Some day a brilliant geneticist will discover a gene present in all masculine people that makes us want to do things bigger than before. That very gene drives us to the verge of insanity for goals that may not ever actually make our lives better. I think it also has something to do with why most redneck deaths begin with the words “Hey man, check this out!”

Still, in my quest to satisfy this genetic craving (oh yes, it’s all the genes fault believe me!) I’ve undertaken the challenge… picked up the gauntlet… to build a fast affordable 1.5 TB (terabyte) RAID array. Since I work with graphics and am a file whore, I will actually put this to use although I expect it to carry me for about 6-8 years. Christening it was a particular challenge. Many names were recommended by friends because afterall, such a machine deserves a title worthy of a king. Well after much thought I came to my conclusion. Since this system represented almost limitless capabilities for storing knowledge and history, I had to respectfully name it after one of my favorite literary characters: Albus Dumbledore.

So back to the technology: In this quest I’ve learned a few things. One is that my trusty an faithful linux can actually let me down! (I’ll explain.) Another is that it takes a long time to initialize a 1.5TB RAID. Are you as shocked as I was? Indeed:

Personalities : [raid5] md0 : active raid5 sdg1[7] sdf1[5] sde1[4] sdd1[3] sdc1[2] sdb1[1] sda1[0]
1465175424 blocks level 5, 64k chunk, algorithm 2 [7/6] [UUUUUU_]
[=>……………….] recovery = 5.1% (12510368/244195904) finish=353.9min speed=10906K/sec
unused devices:

So while we patiently wait; the hardware for those *-philes:

  • 550W Power Supply
  • New full tower chassis (with some case mods to support the hardware better and a number of spliced power connectors since a standard power supply only comes with so many)
  • 7 new Western Digital 250GB SATAII drives
  • 6 SATA power converters (since the PS only had one)
  • 1 very old Maxtor 14.4GB hard drive for a boot devices
  • 2 Promise SATA300-TX4 PCI adapters (a bear under linux at first, but we’ll tackle this) which lucky for me come with 4 SATA cables each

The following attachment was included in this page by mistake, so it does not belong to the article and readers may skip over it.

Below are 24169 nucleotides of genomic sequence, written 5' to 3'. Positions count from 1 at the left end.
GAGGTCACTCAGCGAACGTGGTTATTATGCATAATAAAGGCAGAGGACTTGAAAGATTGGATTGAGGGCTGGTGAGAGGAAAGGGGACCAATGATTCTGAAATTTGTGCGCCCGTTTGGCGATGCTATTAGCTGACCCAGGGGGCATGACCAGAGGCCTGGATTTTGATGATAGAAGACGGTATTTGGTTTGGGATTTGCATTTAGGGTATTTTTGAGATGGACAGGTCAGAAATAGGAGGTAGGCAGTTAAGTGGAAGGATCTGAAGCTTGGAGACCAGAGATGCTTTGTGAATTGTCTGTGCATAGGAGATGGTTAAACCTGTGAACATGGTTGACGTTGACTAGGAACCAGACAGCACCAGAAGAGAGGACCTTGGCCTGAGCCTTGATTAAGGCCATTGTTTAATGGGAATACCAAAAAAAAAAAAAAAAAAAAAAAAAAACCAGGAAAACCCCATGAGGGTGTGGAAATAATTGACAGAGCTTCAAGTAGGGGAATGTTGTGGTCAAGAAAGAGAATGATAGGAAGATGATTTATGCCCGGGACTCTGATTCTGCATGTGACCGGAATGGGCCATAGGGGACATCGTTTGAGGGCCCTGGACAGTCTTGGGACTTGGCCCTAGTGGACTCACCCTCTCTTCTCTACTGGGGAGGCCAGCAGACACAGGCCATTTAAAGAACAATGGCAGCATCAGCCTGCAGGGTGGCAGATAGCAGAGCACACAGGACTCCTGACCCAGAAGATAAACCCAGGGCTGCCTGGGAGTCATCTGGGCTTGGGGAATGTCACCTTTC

• A trusty (for the previous owner) Tyan Tiger-133 Dual-PIII 800 Motherboard, offered to the cause by said previous owner and long-time buddy for an amazingly low price of $50 (with 768MB of RAM!)

Now first thing I have to say is that I am quite annoyed with the Linux difficulties I ran into but I understand how they happened. The short is that somewhere along the line (after 2.6.11) support was dropped for this Tyan motherboard. (Inadvertently by a bright penny of a devevloper I’m sure.) I’ll discuss the issus below. So as it is, I have to stick with 2.6.11 for now. This limits my distribution options because while I could do Gentoo and downgrade the kernel, I just don’t want to take the time to jump through the hoops. So the result? Fedora Core 4. Hey, after these many years (my first distro was Slackware on 1.0.27) a distro is a distro is a distro.

So what’s the problem with the Tyan you ask? Well basically it doesn’t detect the PCI bus. I am not kidding, lspci outputs nothing. No PCI devices are detected. This will occur with any kernel between 2.6.15 and 2.6.18.

[jbly@albus jbly]$ lspci
[jbly@albus jbly]$

Now, if you were to run 2.6.12 you would actually get PCI bus enumeration. However your network card won’t work. Believe me, strange as it may soundd I tried two different network cards, multiple cables, switch ports and ultimately concluded it was something in the voodoo of the kernel/driver. Still, 2.6.11 works beautifully.

So, now that we have that issue tackled here comes what I expected to be the real challenge: the promise controllers. Linux support is said to be minimal but I think that is novice users talking. Compiling a kernel is not that hard for me (as I said, I just hate how long it takes) so I downloaded the source tar ball from Promise. It came through with shining results. That is, with the exception of a momentarily cryptic error message:

ulsata2: Unknown symbol scsi_remove_host
ulsata2: Unknown symbol scsi_unregister
ulsata2: Unknown symbol scsi_register
ulsata2: Unknown symbol scsi_scan_host
ulsata2: Unknown symbol scsi_add_host

Ahh poor foolish me who compiled SCSI support as a module. “modprobe scsi_mod” and I was back on track. dmesg filled with a line of disks and I was off to create my 7 type fd partitions. In truth I gloss over that but it took some serious brain power to think through the situation and this is ultimately the whole reason I post this! I pray perhaps I can save one other the peril that is configuring this driver. Oh and btw, if you compile it on kernels later than 2.6.13, you should go into pdc-ulstata2.c and remove the line about scsi_set_device() because it’s no longer needed apparently.

And the final number? 1,442,184,636 1K blocks.

Would anyone argue that the most lovely thing about this is that it has actually gone over df’s ability to do pretty formatting? I believe that’s a success! So raise your glasses.. here’s to the next 6-8 years!

(Well, at least when it finishes bringing up the parity disk… 11.2% now)